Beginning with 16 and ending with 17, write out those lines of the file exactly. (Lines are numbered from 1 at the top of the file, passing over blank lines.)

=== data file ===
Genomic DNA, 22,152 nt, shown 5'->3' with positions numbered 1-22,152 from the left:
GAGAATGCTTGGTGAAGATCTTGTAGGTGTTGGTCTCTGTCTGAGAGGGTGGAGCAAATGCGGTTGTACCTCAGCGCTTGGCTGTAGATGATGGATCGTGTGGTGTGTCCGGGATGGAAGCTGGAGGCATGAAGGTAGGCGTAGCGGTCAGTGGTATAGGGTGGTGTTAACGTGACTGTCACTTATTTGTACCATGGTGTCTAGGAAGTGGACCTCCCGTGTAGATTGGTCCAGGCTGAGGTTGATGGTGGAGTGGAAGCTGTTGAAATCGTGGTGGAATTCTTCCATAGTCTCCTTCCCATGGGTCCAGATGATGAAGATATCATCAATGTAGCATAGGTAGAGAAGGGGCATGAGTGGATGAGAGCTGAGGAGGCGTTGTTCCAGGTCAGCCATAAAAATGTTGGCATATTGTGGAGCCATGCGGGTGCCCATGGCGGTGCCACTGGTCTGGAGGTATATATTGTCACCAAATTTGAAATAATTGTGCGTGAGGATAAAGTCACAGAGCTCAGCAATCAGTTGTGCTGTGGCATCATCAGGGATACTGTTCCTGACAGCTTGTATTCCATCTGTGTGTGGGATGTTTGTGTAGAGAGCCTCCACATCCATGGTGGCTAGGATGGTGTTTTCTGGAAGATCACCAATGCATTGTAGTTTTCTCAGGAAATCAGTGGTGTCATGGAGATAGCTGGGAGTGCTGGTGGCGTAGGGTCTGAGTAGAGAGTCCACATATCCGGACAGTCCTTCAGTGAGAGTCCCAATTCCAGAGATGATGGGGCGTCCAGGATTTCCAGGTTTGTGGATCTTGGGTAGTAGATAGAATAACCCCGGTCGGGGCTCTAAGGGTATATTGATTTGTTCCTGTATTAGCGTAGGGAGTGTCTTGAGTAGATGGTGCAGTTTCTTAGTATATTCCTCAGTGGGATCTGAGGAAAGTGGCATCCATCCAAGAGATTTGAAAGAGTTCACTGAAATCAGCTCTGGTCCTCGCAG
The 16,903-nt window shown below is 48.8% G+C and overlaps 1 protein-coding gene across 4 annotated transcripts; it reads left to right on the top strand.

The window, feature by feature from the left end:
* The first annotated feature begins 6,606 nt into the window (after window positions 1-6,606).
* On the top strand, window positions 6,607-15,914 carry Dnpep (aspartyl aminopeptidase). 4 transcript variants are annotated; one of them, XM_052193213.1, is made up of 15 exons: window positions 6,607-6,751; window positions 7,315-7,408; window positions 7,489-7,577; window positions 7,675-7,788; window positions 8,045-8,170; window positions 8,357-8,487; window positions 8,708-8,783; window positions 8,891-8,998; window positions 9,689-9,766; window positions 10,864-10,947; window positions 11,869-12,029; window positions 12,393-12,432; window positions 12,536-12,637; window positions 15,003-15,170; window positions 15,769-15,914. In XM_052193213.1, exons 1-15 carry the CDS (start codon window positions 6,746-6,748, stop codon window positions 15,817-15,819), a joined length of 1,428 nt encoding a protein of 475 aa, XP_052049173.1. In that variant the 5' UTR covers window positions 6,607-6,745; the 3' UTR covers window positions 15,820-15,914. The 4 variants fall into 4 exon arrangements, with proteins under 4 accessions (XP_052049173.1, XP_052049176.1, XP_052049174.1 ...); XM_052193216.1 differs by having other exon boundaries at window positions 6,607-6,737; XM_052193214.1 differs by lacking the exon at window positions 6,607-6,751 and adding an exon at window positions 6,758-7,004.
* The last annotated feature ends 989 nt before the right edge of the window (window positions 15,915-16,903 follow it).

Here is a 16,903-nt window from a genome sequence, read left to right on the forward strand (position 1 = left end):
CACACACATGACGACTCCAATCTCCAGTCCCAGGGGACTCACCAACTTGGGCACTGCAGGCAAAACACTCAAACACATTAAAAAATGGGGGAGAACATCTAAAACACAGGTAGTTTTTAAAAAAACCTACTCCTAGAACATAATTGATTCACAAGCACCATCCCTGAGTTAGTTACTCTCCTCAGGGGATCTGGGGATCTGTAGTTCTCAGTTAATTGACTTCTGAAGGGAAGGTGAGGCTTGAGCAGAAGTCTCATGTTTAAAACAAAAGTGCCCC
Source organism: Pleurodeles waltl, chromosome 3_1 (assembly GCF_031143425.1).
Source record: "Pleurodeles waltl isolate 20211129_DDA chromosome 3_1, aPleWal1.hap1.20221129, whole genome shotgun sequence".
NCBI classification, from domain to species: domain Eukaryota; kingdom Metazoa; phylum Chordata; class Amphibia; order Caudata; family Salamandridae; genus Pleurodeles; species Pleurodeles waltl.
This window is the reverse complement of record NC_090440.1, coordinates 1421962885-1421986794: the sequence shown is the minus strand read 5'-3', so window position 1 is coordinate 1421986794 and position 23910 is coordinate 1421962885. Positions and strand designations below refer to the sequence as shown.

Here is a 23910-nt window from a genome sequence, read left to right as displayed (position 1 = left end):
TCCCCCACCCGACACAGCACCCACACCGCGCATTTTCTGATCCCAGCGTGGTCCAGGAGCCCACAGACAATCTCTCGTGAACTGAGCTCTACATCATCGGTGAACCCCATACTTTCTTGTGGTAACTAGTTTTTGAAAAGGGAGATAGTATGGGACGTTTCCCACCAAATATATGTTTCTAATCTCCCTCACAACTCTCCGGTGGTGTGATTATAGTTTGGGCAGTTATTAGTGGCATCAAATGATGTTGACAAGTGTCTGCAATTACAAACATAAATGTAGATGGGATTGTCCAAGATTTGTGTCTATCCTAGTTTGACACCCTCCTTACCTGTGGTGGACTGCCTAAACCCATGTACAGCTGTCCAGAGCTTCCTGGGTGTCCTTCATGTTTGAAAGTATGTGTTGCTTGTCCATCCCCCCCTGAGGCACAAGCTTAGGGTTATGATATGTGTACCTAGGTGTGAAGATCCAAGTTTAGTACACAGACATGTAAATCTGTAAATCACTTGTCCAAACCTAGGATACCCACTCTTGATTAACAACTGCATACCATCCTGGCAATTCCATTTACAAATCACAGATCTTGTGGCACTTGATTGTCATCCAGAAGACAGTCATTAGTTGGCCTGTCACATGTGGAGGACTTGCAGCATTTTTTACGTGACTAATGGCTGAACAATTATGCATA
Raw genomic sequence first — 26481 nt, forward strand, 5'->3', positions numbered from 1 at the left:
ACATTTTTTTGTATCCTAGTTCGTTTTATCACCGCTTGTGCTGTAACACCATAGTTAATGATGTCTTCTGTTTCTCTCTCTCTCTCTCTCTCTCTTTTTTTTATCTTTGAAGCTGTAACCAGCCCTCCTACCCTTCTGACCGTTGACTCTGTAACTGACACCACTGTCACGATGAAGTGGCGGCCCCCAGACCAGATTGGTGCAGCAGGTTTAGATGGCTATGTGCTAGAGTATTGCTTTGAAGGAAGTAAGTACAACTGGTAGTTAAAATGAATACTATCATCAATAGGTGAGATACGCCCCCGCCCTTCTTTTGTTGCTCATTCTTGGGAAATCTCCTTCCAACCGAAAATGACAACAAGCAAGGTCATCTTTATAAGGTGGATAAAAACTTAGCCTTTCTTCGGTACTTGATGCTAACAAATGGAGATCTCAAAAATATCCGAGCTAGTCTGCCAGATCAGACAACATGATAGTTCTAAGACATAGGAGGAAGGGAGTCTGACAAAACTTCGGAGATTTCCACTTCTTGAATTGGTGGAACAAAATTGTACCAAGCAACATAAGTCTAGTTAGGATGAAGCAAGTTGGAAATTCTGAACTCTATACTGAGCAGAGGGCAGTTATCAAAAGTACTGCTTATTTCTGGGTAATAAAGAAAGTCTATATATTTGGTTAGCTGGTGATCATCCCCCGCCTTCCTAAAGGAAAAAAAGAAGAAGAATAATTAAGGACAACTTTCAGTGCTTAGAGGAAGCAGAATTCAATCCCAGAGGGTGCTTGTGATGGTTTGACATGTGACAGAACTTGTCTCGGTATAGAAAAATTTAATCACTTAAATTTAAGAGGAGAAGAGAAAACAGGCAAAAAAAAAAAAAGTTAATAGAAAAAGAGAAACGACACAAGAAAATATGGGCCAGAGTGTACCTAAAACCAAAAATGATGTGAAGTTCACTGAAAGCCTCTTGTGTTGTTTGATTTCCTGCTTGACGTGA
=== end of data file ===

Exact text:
Raw genomic sequence first — 26481 nt, forward strand, 5'->3', positions numbered from 1 at the left:
ACATTTTTTTGTATCCTAGTTCGTTTTATCACCGCTTGTGCTGTAACACCATAGTTAATGATGTCTTCTGTTTCTCTCTCTCTCTCTCTCTCTCTTTTTTTTATCTTTGAAGCTGTAACCAGCCCTCCTACCCTTCTGACCGTTGACTCTGTAACTGACACCACTGTCACGATGAAGTGGCGGCCCCCAGACCAGATTGGTGCAGCAGGTTTAGATGGCTATGTGCTAGAGTATTGCTTTGAAGGAAGTAAGTACAACTGGTAGTTAAAATGAATACTATCATCAATAGGTGAGATACGCCCCCGCCCTTCTTTTGTTGCTCATTCTTGGGAAATCTCCTTCCAACCGAAAATGACAACAAGCAAGGTCATCTTTATAAGGTGGATAAAAACTTAGCCTTTCTTCGGTACTTGATGCTAACAAATGGAGATCTCAAAAATATCCGAGCTAGTCTGCCAGATCAGACAACATGATAGTTCTAAGACATAGGAGGAAGGGAGTCTGACAAAACTTCGGAGATTTCCACTTCTTGAATTGGTGGAACAAAATTGTACCAAGCAACATAAGTCTAGTTAGGATGAAGCAAGTTGGAAATTCTGAACTCTATACTGAGCAGAGGGCAGTTATCAAAAGTACTGCTTATTTCTGGGTAATAAAGAAAGTCTATATATTTGGTTAGCTGGTGATCATCCCCCGCCTTCCTAAAGGAAAAAAAGAAGAAGAATAATTAAGGACAACTTTCAGTGCTTAGAGGAAGCAGAATTCAATCCCAGAGGGTGCTTGTGATGGTTTGACATGTGACAGAACTTGTCTCGGTATAGAAAAATTTAATCACTTAAATTTAAGAGGAGAAGAGAAAACAGGCAAAAAAAAAAAAAGTTAATAGAAAAAGAGAAACGACACAAGAAAATATGGGCCAGAGTGTACCTAAAACCAAAAATGATGTGAAGTTCACTGAAAGCCTCTTGTGTTGTTTGATTTCCTGCTTGACGTGA